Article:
The shopkeeper says that Coke “is not at all from that place” and that it “also has a factory in Palestine,” after which the reluctant buyer orders and enjoys the drink.

Social media accounts of Coca-Cola Bangladesh were soon later flooded with comments from Bangladeshis responding to the claims.

Coca-Cola Co. has been enjoying close links with Israel since the 1960s. In 1997, the company was honored by its government for “refusing to abide by the Arab League economic boycott of Israel.”

It owns dairy farms in illegal Israeli settlements in the Jordan Valley and a plant in the occupied Golan Heights.

In this context, the advert was for Bangladeshi viewers like Sohel Rahman, a businessman from Dhaka, an “attempt to fool the audience” by twisting the facts.

“Do they think the Bangladeshi people are stupid?” he said.

Sadia Ahmed, an executive from Dhaka’s Gulshan area, saw it as a “mockery” and misinformation.

“The campaign hid this information deliberately to play with the sentiments of the Bangladeshi people. The advertisers thought it would help boost its sales. But the result was the opposite,” she told Arab News. “Now, our boycotting campaign is even stronger, as Coke directly supports Israeli aggression on Palestine.”

While Coca-Cola removed the ad from its social media channels on Wednesday and no longer aired it on local TV, the video continued to make the rounds on social media, drawing comments like: “This feels desperate,” “This advertisement is trying to fool innocent people,” or “Boycott the actors too.”

Saraf Ahmed Zibon, the actor playing the main character in the ad, took to Facebook earlier this week to say he “had never been in favor of Israel” and had presented information and data that was provided to him by Coca-Cola.

The issue of Israel is very sensitive in Bangladesh, where many people say they can relate to the Palestinian struggle and resistance to Israeli occupation, and advocacy for Palestine is officially part of the country’s foreign policy.

Anything undermining the sentiment is unacceptable, especially when people “are dying every day in Gaza due to the Israeli aggression,” said Dr. Rasheda Rawnak Khan, associate professor at the Department of Anthropology of Dhaka University.

“It’s very much clear that this new Coke advertisement is political propaganda. This propaganda can’t be accepted in any case. It hurts the sentiment.”

Since the beginning of the newest Israeli onslaught on Gaza in October 2023, the Bangladeshi government and people have been repeatedly denouncing the deadly bombardment that has killed at least 37,000 Palestinians, destroyed most of the medical infrastructure in the besieged enclave, and displaced 80 percent of its population.

Part of the protest and mobilization in Bangladesh is a movement to boycott Western brands perceived as having links with Israel.

Coca-Cola’s attempt to win Bangladeshis back has resulted in the opposite.

“Coke failed to internalize the sentiment of 180 million people of Bangladesh … and made this socially and culturally (insensitive) advertisement to re-brand in the local market,” Prof. A.S.M. Amanullah, sociologist from Dhaka University, told Arab News.

“The attempt has backfired … I believe, in a couple of weeks, Coke’s sales could be reduced to 50 percent.”

Coca-Cola Bangladesh has not responded to repeated requests for comment about the commercial and its sales in the country.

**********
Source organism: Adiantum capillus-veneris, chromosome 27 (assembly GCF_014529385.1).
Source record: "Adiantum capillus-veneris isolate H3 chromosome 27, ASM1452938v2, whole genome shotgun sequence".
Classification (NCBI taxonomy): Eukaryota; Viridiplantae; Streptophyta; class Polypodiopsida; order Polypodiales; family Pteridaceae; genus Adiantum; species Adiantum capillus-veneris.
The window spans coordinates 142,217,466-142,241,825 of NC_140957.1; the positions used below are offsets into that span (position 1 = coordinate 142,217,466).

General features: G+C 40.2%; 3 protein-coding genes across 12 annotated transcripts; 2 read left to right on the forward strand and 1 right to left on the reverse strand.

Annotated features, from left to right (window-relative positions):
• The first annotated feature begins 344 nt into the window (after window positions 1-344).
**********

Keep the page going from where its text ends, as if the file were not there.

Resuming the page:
A drop in demand has already been observed since October and has plunged further since the beginning of this week, with local soft drink brands coming to the fore.

“Last week, the demand was four times higher … A significant part of Coke’s annual sales used to happen during Eid Al-Adha. But this year, it seems that the total sales of Coke will fall drastically,” said Arifur Rahman, a grocery store owner at Dhanmondi, Dhaka.

“Usually, during summer, we used to sell a huge amount of Coke. But the demand started to decline from the beginning of the Gaza attack. The boycott campaign dealt a blow to Coke’s selling graph. Nowadays, people hardly ask for Coke. Instead, they are opting for different local colas.”


Putin states Russian conditions for Ukraine peace talks

Updated 14 June 2024
Follow

Putin states Russian conditions for Ukraine peace talks

  • Russia peace proposal is not about temporary ceasefire, but for completely ending the conflict
  • Putin says West’s ‘theft’ of Russia’s assets will not go unpunished

MOSCOW: President Vladimir Putin said on Friday that Russia would cease fire and enter peace talks if Ukraine dropped its NATO ambitions and withdrew its forces from four Ukrainian regions claimed by Moscow.
Putin said Russia was ready to guarantee the safe withdrawal of Ukrainian units in order to enable this to happen.
He was speaking on the eve of a summit in Switzerland where more than 90 countries and organizations are due to discuss a possible path toward peace in Ukraine. Russia has not been invited and says the gathering is a waste of time.
Russia controls nearly a fifth of Ukrainian territory in the third year of the war, and Ukraine says peace can only be based on a full withdrawal of Russian forces and the restoration of its territorial integrity.

President Vladimir Putin also said  that the West’s seizure of Russian sovereign assets was theft and would not go unpunished.
Putin, speaking at a meeting with Foreign Ministry officials, said the way the West had treated Moscow showed that “anyone” could be next and fall victim to a similar Western asset freeze.
Putin spoke a day after the leaders of the Group of Seven major democracies agreed on an outline deal to provide $50 billion of loans for Ukraine using interest from Russian sovereign assets frozen after Moscow sent tens of thousands of troops into Ukraine in 2022 in what it called a special military operation.